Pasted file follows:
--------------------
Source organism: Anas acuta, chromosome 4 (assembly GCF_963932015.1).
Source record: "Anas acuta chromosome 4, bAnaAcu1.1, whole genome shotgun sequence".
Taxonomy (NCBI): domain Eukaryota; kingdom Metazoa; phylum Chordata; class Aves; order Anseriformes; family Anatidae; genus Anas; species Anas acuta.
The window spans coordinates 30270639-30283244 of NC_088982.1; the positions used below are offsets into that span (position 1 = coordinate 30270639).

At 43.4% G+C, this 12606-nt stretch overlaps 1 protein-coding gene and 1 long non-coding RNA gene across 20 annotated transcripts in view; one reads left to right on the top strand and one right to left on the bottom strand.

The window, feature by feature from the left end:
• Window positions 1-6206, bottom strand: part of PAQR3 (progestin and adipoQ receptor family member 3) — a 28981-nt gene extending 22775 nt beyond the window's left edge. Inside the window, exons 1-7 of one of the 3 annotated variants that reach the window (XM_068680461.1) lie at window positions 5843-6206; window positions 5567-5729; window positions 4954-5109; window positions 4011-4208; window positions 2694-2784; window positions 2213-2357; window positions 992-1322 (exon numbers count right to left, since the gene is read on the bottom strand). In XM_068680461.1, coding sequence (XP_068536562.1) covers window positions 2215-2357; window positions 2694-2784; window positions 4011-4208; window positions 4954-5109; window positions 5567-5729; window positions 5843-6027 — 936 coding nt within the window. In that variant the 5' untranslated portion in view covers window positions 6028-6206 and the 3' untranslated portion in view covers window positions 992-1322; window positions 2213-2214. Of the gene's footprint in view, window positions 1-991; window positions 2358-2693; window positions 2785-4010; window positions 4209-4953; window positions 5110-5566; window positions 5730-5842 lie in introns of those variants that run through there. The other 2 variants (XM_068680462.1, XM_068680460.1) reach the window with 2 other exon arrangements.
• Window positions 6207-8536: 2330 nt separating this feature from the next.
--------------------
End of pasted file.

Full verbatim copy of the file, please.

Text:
Source organism: Anas acuta, chromosome 4 (assembly GCF_963932015.1).
Source record: "Anas acuta chromosome 4, bAnaAcu1.1, whole genome shotgun sequence".
Taxonomy (NCBI): domain Eukaryota; kingdom Metazoa; phylum Chordata; class Aves; order Anseriformes; family Anatidae; genus Anas; species Anas acuta.
The window spans coordinates 30270639-30283244 of NC_088982.1; the positions used below are offsets into that span (position 1 = coordinate 30270639).

At 43.4% G+C, this 12606-nt stretch overlaps 1 protein-coding gene and 1 long non-coding RNA gene across 20 annotated transcripts in view; one reads left to right on the top strand and one right to left on the bottom strand.

The window, feature by feature from the left end:
• Window positions 1-6206, bottom strand: part of PAQR3 (progestin and adipoQ receptor family member 3) — a 28981-nt gene extending 22775 nt beyond the window's left edge. Inside the window, exons 1-7 of one of the 3 annotated variants that reach the window (XM_068680461.1) lie at window positions 5843-6206; window positions 5567-5729; window positions 4954-5109; window positions 4011-4208; window positions 2694-2784; window positions 2213-2357; window positions 992-1322 (exon numbers count right to left, since the gene is read on the bottom strand). In XM_068680461.1, coding sequence (XP_068536562.1) covers window positions 2215-2357; window positions 2694-2784; window positions 4011-4208; window positions 4954-5109; window positions 5567-5729; window positions 5843-6027 — 936 coding nt within the window. In that variant the 5' untranslated portion in view covers window positions 6028-6206 and the 3' untranslated portion in view covers window positions 992-1322; window positions 2213-2214. Of the gene's footprint in view, window positions 1-991; window positions 2358-2693; window positions 2785-4010; window positions 4209-4953; window positions 5110-5566; window positions 5730-5842 lie in introns of those variants that run through there. The other 2 variants (XM_068680462.1, XM_068680460.1) reach the window with 2 other exon arrangements.
• Window positions 6207-8536: 2330 nt separating this feature from the next.